The ROR genes encode proteins of 459 to 556 amino acids (Figure 1). RORs exhibit a typical nuclear receptor domain structure consisting of four major functional domains: an N-terminal (A/B) domain followed by a highly conserved DNA-binding domain (DBD), a hinge domain, and a C-terminal ligand-binding domain (LBD) [Evans, 1988; Giguere, 1999; Jetten et al., 2001; Moras and Gronemeyer, 1998; Pike et al., 2000; Steinmetz et al., 2001; Willy and Mangelsdorf, 1998]. RORs regulate gene transcription by binding to specific DNA response elements (ROREs), consisting of the consensus RGGTCA core motif preceded by a 6-bp A/T-rich sequence, in the regulatory region of target genes [Andre et al., 1998a; Carlberg et al., 1994; Giguere et al., 1994; Greiner et al., 1996; Jetten et al., 2001; Medvedev et al., 1996; Moraitis and Giguere, 1999; Ortiz et al., 1995; Schrader et al., 1996]. RORs bind ROREs as a monomer and do not form heterodimers with retinoid-X receptors (RXRs) [Andre et al., 1998b; Carlberg et al., 1994; Giguere et al., 1994; Greiner et al., 1996; Medvedev et al., 1996; Moraitis and Giguere, 1999; Ortiz et al., 1995; Schrader et al., 1996] (Figure 2). The interaction of RORs with ROREs is mediated by the P-box, the loop between the last two cysteines within the first zinc finger, which recognizes the core motif in the major groove, and the C-terminal extension, a 30 residue region just downstream from the two zinc fingers, which interacts with the 5’-AT-rich segment of the RORE in the adjacent minor groove [Andre et al., 1998b; Giguere et al., 1995; Giguere et al., 1994; Jetten et al., 2001; McBroom et al., 1995; Sundvold and Lien, 2001; Vu-Dac et al., 1997]. Although RORα-γ and their different isoforms recognize closely-related ROREs, they exhibit distinct affinities for different ROREs. The amino-terminus (A/B domain) has been shown to play a critical role in conferring DNA binding specificity to the various ROR isoforms [Andre et al., 1998b; Giguere et al., 1995; Giguere et al., 1994; Sundvold and Lien, 2001; Vu-Dac et al., 1997]. In addition to the RORE sequence and the amino terminus, the promoter context may play an important factor in determining which ROR is recruited to a particular RORE.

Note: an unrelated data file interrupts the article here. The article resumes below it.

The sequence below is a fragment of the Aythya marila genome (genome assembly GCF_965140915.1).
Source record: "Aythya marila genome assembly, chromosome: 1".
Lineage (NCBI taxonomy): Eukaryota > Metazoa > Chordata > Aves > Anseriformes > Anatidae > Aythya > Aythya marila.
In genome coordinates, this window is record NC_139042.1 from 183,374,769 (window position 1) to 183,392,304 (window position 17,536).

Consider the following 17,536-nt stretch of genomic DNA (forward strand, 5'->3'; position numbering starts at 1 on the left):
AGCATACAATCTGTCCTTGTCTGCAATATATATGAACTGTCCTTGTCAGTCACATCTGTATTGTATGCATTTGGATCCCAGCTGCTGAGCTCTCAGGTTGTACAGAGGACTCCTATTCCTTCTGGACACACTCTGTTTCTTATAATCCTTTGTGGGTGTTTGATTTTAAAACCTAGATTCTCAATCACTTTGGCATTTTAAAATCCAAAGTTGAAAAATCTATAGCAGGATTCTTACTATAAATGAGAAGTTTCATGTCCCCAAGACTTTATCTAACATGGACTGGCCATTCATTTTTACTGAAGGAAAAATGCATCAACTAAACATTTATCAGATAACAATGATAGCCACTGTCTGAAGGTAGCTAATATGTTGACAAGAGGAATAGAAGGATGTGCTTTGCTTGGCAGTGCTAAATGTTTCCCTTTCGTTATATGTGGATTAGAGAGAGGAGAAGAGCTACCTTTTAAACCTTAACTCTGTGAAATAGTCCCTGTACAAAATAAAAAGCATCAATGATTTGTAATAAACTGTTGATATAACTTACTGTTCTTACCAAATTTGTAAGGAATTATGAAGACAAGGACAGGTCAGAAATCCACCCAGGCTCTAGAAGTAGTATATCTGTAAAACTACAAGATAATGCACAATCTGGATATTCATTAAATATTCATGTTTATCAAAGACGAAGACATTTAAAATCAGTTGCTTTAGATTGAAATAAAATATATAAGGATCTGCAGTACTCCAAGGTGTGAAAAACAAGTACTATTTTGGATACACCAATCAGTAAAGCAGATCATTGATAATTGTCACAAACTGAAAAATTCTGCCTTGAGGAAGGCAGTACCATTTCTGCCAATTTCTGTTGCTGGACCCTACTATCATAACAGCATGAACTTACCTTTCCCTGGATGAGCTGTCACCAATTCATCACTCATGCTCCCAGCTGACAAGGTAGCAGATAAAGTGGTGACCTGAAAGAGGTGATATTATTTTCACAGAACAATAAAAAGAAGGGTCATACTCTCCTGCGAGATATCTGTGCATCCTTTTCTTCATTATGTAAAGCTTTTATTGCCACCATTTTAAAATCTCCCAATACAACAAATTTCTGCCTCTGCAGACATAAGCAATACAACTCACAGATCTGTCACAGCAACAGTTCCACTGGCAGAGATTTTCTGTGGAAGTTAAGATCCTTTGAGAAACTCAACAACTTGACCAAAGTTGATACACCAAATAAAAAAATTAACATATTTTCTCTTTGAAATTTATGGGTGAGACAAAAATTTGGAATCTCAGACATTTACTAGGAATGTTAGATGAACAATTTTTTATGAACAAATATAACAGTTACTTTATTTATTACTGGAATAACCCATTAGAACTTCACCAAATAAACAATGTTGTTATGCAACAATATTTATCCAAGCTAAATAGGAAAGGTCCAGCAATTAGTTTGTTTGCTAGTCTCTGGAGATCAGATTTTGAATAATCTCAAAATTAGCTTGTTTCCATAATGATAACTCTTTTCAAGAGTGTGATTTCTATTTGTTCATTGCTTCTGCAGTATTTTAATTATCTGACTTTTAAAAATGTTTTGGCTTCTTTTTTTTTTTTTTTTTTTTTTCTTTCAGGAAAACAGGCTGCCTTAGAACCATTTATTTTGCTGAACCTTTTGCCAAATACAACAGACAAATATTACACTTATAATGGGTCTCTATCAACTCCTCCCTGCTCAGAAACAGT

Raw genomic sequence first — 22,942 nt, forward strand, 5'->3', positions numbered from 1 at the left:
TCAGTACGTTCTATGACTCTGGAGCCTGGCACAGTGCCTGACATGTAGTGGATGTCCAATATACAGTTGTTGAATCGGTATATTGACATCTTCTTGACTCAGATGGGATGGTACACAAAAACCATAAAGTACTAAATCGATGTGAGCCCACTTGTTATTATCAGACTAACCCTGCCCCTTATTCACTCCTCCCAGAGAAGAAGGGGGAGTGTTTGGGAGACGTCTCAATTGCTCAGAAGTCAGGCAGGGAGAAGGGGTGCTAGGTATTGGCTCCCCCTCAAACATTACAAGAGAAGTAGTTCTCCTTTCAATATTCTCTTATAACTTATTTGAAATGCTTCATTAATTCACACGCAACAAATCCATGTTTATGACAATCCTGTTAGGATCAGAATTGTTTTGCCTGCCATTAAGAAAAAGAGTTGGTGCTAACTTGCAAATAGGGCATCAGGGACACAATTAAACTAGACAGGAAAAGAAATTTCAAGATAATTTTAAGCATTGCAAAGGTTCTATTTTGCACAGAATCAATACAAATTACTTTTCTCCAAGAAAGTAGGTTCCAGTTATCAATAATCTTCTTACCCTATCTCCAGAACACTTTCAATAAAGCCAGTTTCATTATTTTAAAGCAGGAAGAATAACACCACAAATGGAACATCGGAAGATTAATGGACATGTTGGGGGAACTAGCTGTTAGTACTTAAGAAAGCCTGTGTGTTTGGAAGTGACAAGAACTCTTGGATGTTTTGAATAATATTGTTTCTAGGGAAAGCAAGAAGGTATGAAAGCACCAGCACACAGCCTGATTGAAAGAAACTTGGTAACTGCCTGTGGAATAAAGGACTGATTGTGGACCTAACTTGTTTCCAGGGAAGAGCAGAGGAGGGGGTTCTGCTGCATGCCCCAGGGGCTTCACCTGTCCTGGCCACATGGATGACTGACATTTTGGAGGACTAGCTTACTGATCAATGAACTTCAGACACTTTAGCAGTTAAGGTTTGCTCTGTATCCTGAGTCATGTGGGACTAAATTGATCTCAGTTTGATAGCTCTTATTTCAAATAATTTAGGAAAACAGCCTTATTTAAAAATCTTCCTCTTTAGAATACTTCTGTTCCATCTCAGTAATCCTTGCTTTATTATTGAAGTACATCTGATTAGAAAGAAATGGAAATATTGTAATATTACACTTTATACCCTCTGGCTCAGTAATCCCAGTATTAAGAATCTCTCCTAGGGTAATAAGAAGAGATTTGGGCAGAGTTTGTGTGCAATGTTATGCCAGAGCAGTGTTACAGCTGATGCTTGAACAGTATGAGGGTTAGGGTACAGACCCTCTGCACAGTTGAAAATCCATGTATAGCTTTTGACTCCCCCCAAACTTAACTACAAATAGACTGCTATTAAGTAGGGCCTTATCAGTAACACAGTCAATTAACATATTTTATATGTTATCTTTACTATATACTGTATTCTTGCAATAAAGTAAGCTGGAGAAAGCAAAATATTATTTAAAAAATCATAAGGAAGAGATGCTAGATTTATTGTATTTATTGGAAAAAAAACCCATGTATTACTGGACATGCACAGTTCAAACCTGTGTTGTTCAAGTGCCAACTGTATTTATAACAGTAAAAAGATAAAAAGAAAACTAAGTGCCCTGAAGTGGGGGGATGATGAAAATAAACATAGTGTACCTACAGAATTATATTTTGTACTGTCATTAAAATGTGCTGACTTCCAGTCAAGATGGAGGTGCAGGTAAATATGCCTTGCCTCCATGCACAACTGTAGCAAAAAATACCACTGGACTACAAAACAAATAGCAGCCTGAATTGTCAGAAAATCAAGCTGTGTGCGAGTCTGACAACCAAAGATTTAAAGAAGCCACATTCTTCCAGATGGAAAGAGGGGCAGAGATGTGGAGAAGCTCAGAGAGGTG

In several instances, crosstalk between nuclear receptor pathways involves competition between receptors for binding to the same response element. Such an interplay has been demonstrated between RORs and the nuclear receptors REV-ERBAα and REV-ERBβ (NR1D1 and D2, respectively), which recognize a subset of ROREs [Burris, 2008; Giguere et al., 1995]. Because REV-ERB receptors act as transcriptional repressors, they are able to inhibit ROR-mediated transcriptional activation by competing with RORs for RORE binding [Austin et al., 1998; Bois-Joyeux et al., 2000; Downes et al., 1996; Forman et al., 1994; Liu et al., 2007b; Medvedev et al., 1997; Retnakaran et al., 1994] (Figure 2). Positive and negative regulation of RORE-mediated gene transcription by RORs and REV-ERBs have been reported to play a role in the control of brain and muscle ARNT-like 1 (BMAL1 or ARNTL) expression and may be part of several other regulatory feedback loops [Akashi and Takumi, 2005; Albrecht, 2002; Gachon et al., 2004; Guillaumond et al., 2005; Nakajima et al., 2004; Preitner et al., 2002; Triqueneaux et al., 2004].
The LBDs of nuclear receptors are multifunctional and play a role in ligand binding, nuclear localization, receptor dimerization, and provide an interface for the interaction with coactivators and corepressors. X-ray structural analysis demonstrated that RORs have a secondary domain structure that is characteristic of that of nuclear receptors [Kallen et al., 2002; Stehlin-Gaon et al., 2003; Stehlin et al., 2001]. The LBDs of RORs contain, in addition to the typical 12 canonical α-helices (H1-12), two additional helices, H2’ and H11’. The activation function 2 (AF2) in H12 consists of PLYKELF, which is 100% conserved among RORs (Figure 1). Deletion of the H12 or point mutations within H12 causes loss of the ROR transactivation activity and results in a dominant-negative ROR [Kurebayashi et al., 2004; Lau et al., 1999]. It is believed that H10 plays a critical role in the homo- and heterodimerization of nuclear receptors. Structure analyses revealed the presence of a kink in H10 of the LBD of RORα and RORβ that would greatly affect the dimerization capability of RORs [Kallen et al., 2002; Stehlin-Gaon et al., 2003; Stehlin et al., 2001]. This is consistent with the conclusion that RORs do not form homodimers or heterodimers with other RORs or RXRs.